In the third-quarter, gross domestic product (GDP) advanced at its slowest rate in over a year, increasing just 2.7%, the Commerce Department reported. This could signal the much-sought-after “soft landing” or easing of the economy’s high-flying pace, reducing concerns about inflation and restraining the Federal Reserve from further interest rate hikes.
The good news is that a slower economy may lead the Fed to cut interest rates in 2001.
The third quarter figure follows growth of 5.6% in the second quarter. Also notable is that a measure of core inflation, the GDP deflator, declined to 2% in the third quarter, from 2.4% previously.
The decrease in housing construction is said to be a major factor in the reduced growth seen in the third quarter.
The Commerce Department also reported that inventories increased 0.7% in August, growing faster than the 0.5% growth for sales. With inventories outrunning sales, this is additional evidence of an economic cooling.
The Conference Board announced that its index of leading economic indicators declined by 0.1% in August. This was the third decrease in the index in four months, yet another signal of slower growth.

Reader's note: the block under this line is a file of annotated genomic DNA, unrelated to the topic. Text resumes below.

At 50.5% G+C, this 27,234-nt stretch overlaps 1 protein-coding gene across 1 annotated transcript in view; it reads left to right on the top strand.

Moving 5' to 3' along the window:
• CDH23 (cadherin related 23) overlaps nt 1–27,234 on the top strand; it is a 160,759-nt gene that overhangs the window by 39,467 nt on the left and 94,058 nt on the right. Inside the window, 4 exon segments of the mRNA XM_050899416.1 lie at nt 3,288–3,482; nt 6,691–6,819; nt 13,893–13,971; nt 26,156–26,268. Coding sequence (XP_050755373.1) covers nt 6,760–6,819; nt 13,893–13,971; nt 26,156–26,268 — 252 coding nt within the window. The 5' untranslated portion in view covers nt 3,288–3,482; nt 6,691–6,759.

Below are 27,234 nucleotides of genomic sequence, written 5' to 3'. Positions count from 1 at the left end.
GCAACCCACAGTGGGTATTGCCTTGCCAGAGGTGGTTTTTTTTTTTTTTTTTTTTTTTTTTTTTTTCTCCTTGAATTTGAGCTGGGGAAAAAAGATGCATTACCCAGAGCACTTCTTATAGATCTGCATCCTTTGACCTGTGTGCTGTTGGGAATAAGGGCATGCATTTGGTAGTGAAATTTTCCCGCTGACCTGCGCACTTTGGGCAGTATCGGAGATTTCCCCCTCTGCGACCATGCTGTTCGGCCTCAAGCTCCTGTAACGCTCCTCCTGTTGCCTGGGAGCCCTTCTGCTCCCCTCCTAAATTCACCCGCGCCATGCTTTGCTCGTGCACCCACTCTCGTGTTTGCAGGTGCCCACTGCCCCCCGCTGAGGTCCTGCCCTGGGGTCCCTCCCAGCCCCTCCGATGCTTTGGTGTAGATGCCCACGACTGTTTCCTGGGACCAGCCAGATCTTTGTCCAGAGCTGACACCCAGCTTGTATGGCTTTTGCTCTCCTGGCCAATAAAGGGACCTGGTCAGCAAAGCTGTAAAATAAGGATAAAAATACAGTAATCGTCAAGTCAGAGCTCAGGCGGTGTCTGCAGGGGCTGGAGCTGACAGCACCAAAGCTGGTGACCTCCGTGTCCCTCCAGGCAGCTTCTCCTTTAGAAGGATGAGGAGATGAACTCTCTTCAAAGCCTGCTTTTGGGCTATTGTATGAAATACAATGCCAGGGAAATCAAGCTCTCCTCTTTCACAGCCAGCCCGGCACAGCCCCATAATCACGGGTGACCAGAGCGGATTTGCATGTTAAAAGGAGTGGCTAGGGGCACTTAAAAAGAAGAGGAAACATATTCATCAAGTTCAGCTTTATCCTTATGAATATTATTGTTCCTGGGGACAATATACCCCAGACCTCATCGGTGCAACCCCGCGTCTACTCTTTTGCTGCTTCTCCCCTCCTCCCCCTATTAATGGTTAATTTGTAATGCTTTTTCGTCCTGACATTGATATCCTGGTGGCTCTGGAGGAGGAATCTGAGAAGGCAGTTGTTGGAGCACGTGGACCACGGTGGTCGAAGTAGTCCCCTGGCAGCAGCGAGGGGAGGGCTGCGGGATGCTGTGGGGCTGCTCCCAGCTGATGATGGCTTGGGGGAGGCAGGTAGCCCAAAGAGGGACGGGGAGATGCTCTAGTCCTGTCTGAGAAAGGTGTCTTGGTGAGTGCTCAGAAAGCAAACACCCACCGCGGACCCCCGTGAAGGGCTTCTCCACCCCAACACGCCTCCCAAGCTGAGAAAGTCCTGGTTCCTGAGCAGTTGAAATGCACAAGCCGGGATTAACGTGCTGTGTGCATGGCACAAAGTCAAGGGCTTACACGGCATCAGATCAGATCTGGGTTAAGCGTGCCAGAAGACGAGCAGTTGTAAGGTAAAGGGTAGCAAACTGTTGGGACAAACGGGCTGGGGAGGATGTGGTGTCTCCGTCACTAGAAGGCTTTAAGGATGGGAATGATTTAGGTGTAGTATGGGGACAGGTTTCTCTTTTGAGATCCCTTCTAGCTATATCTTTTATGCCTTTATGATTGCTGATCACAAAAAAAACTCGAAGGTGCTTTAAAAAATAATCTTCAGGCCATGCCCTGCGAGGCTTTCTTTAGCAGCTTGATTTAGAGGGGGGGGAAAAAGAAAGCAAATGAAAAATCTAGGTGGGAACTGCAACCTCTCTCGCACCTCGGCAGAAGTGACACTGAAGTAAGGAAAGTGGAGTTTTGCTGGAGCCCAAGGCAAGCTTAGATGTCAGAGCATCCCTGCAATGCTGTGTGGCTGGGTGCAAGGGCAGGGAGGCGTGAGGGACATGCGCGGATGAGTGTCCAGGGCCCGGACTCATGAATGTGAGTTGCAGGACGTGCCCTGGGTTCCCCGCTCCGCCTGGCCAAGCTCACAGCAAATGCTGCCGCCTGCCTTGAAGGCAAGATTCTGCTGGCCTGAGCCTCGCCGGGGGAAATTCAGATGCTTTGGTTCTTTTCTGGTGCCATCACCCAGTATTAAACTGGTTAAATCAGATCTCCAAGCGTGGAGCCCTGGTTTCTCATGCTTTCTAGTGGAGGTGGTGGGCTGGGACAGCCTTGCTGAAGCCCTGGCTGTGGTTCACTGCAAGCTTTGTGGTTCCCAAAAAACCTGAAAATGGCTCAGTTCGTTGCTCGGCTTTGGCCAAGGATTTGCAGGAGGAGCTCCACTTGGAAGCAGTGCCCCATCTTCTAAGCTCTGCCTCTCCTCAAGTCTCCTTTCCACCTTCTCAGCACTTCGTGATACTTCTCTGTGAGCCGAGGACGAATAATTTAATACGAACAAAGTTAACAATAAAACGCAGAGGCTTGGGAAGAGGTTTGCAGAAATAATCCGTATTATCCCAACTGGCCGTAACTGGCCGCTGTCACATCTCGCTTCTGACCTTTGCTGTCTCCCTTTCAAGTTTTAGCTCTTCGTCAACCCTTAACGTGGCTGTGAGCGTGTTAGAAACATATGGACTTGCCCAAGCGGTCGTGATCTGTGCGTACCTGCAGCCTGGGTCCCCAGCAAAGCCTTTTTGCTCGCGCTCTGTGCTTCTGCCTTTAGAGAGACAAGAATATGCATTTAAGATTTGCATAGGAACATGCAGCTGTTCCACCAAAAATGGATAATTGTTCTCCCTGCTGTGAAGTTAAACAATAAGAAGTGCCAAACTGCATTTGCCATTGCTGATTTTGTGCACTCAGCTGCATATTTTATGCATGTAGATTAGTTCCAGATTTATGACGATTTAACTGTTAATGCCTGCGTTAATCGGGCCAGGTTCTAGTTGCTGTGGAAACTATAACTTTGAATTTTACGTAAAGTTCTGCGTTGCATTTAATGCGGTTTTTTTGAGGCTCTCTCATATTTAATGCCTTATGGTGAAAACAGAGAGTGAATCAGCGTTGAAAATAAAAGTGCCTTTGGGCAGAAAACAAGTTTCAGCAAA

Housing ForecastDavid F. Seiders, chief economist and senior staff vice president with the National Association of Home Builders (NAHB), however, offered a brighter forecast in September than he did the month before.
His forecast still indicates weakening in the economy and in housing from the rates seen in 1998-99 and the first half of 2000, but his landing is even softer than previously predicted.
He has upgraded all measures of housing activity, including starts, sales, mobile home shipments, and remodeling, for the end of 2000 and 2001-02. For the same period, he has also made modest upgrades to his forecasts for GDP growth; he has removed projected modest increases in the yields on both fixed-rate and adjustable-rate mortgages; and he has made slight reductions in the projected unemployment rate during most of the 2001-02 period.
Some experts believe that unique factors may have constrained growth in the third quarter, and it will pick up again this quarter. Growth, however, is not expected to hover near 6%, but rather in the 4% range.
Seiders stated that it’s difficult to nail down prospective changes in the world oil markets, let alone the Fed’s reactions to such events. There is a danger that such external factors could turn out to be more serious than current assumptions. In that event, he believes the Fed could sit back and allow the economy, and housing, to weaken more than indicated in the current forecast, taking the opportunity to reduce inflation risks in the process.
But the dramatic upgrades to productivity growth in recent years, and the corresponding reductions in inflation pressures, presumably would lead the Fed to counter serious foreign shocks to the U.S. economy with monetary ease, rather than sitting back and watching.
Publication date: 11/13/2000